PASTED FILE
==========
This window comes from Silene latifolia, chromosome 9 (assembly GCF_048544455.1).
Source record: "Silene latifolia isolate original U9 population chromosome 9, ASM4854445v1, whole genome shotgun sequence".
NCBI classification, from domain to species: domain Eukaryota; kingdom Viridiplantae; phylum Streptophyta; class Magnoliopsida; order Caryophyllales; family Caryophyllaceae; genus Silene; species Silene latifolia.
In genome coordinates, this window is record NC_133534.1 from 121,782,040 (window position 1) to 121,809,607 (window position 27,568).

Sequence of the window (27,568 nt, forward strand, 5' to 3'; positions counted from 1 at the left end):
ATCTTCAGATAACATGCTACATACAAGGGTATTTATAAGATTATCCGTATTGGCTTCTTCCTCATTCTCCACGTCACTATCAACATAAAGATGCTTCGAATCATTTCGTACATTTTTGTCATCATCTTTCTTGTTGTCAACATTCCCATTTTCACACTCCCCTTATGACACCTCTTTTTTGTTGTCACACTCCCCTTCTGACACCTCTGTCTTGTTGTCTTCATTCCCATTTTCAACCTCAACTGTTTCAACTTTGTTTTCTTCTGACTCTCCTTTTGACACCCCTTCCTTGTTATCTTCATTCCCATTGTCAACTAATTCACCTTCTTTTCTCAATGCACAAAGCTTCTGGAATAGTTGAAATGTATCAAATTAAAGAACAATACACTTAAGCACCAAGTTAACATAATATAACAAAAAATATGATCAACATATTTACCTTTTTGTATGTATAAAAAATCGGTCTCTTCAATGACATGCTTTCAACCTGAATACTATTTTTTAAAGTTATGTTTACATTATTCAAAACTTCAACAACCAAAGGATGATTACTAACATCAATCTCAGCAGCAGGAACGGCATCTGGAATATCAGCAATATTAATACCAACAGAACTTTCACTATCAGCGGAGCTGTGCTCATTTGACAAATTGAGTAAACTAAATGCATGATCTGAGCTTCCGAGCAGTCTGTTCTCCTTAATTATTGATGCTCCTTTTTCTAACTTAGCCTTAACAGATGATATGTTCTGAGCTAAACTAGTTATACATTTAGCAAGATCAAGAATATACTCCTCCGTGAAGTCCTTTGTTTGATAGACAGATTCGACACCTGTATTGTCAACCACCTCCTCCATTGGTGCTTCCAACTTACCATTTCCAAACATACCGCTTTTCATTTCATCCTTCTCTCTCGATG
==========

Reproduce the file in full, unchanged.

This window comes from Silene latifolia, chromosome 9 (assembly GCF_048544455.1).
Source record: "Silene latifolia isolate original U9 population chromosome 9, ASM4854445v1, whole genome shotgun sequence".
NCBI classification, from domain to species: domain Eukaryota; kingdom Viridiplantae; phylum Streptophyta; class Magnoliopsida; order Caryophyllales; family Caryophyllaceae; genus Silene; species Silene latifolia.
In genome coordinates, this window is record NC_133534.1 from 121,782,040 (window position 1) to 121,809,607 (window position 27,568).

Sequence of the window (27,568 nt, forward strand, 5' to 3'; positions counted from 1 at the left end):
ATCTTCAGATAACATGCTACATACAAGGGTATTTATAAGATTATCCGTATTGGCTTCTTCCTCATTCTCCACGTCACTATCAACATAAAGATGCTTCGAATCATTTCGTACATTTTTGTCATCATCTTTCTTGTTGTCAACATTCCCATTTTCACACTCCCCTTATGACACCTCTTTTTTGTTGTCACACTCCCCTTCTGACACCTCTGTCTTGTTGTCTTCATTCCCATTTTCAACCTCAACTGTTTCAACTTTGTTTTCTTCTGACTCTCCTTTTGACACCCCTTCCTTGTTATCTTCATTCCCATTGTCAACTAATTCACCTTCTTTTCTCAATGCACAAAGCTTCTGGAATAGTTGAAATGTATCAAATTAAAGAACAATACACTTAAGCACCAAGTTAACATAATATAACAAAAAATATGATCAACATATTTACCTTTTTGTATGTATAAAAAATCGGTCTCTTCAATGACATGCTTTCAACCTGAATACTATTTTTTAAAGTTATGTTTACATTATTCAAAACTTCAACAACCAAAGGATGATTACTAACATCAATCTCAGCAGCAGGAACGGCATCTGGAATATCAGCAATATTAATACCAACAGAACTTTCACTATCAGCGGAGCTGTGCTCATTTGACAAATTGAGTAAACTAAATGCATGATCTGAGCTTCCGAGCAGTCTGTTCTCCTTAATTATTGATGCTCCTTTTTCTAACTTAGCCTTAACAGATGATATGTTCTGAGCTAAACTAGTTATACATTTAGCAAGATCAAGAATATACTCCTCCGTGAAGTCCTTTGTTTGATAGACAGATTCGACACCTGTATTGTCAACCACCTCCTCCATTGGTGCTTCCAACTTACCATTTCCAAACATACCGCTTTTCATTTCATCCTTCTCTCTCGATG